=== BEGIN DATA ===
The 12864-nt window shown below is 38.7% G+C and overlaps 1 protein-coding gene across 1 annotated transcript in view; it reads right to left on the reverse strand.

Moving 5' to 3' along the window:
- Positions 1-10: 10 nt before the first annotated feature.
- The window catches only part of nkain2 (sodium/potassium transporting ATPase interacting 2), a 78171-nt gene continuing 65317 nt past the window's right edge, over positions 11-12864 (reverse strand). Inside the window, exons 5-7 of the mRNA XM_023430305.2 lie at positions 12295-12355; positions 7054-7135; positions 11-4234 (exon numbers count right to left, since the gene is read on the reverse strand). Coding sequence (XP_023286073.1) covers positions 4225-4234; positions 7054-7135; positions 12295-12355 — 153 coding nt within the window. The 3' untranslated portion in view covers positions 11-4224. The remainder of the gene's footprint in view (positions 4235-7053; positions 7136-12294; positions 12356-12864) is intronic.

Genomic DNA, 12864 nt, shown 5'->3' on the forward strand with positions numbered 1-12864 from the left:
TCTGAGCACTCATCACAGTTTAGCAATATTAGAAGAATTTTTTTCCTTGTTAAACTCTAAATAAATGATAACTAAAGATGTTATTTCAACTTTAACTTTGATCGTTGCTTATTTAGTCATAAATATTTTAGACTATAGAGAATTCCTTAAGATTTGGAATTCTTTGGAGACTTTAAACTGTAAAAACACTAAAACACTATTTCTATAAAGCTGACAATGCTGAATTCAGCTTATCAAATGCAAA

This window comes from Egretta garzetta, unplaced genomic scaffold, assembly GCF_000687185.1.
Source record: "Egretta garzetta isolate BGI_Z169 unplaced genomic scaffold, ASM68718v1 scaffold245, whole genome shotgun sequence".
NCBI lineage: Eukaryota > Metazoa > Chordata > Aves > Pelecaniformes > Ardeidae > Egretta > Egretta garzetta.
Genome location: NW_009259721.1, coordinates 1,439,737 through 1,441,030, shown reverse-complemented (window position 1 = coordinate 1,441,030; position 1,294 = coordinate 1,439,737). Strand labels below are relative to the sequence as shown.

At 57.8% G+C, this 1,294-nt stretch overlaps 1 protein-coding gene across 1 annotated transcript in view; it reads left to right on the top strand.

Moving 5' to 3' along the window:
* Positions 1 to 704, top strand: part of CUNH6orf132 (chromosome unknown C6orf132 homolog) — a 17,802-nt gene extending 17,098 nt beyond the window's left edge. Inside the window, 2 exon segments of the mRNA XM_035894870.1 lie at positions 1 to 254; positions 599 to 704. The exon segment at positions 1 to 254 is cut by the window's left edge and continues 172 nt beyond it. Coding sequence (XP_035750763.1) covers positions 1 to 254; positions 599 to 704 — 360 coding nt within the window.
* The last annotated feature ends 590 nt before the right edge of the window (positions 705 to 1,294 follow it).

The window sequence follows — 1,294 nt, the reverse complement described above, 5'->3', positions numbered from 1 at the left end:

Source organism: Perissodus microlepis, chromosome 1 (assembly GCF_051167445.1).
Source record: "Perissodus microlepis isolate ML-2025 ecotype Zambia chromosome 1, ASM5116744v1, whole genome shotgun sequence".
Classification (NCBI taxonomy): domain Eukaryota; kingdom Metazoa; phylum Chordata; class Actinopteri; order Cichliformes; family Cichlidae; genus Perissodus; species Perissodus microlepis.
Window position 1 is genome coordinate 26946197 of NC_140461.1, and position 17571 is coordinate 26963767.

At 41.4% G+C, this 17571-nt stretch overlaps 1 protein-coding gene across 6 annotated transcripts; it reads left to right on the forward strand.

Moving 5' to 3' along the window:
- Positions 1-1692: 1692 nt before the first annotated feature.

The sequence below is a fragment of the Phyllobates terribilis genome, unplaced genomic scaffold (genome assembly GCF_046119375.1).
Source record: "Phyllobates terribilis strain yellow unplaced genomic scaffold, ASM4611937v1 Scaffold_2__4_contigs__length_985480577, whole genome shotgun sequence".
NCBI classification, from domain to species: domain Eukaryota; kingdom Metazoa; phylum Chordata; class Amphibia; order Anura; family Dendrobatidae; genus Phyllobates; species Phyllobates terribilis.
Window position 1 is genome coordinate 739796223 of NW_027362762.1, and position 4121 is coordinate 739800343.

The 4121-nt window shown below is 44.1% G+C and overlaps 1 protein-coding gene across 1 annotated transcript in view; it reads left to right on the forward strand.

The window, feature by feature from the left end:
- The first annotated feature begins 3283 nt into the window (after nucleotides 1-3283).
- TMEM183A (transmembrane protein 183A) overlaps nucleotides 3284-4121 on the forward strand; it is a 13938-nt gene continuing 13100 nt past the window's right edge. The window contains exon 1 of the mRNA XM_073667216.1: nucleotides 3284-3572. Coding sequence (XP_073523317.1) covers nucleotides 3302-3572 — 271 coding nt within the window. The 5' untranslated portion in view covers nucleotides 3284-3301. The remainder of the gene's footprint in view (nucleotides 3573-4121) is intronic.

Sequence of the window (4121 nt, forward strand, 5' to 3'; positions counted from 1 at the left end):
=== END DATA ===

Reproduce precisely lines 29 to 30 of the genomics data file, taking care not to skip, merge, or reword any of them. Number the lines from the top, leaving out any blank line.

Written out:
- The first annotated feature begins 3283 nt into the window (after nucleotides 1-3283).
- TMEM183A (transmembrane protein 183A) overlaps nucleotides 3284-4121 on the forward strand; it is a 13938-nt gene continuing 13100 nt past the window's right edge. The window contains exon 1 of the mRNA XM_073667216.1: nucleotides 3284-3572. Coding sequence (XP_073523317.1) covers nucleotides 3302-3572 — 271 coding nt within the window. The 5' untranslated portion in view covers nucleotides 3284-3301. The remainder of the gene's footprint in view (nucleotides 3573-4121) is intronic.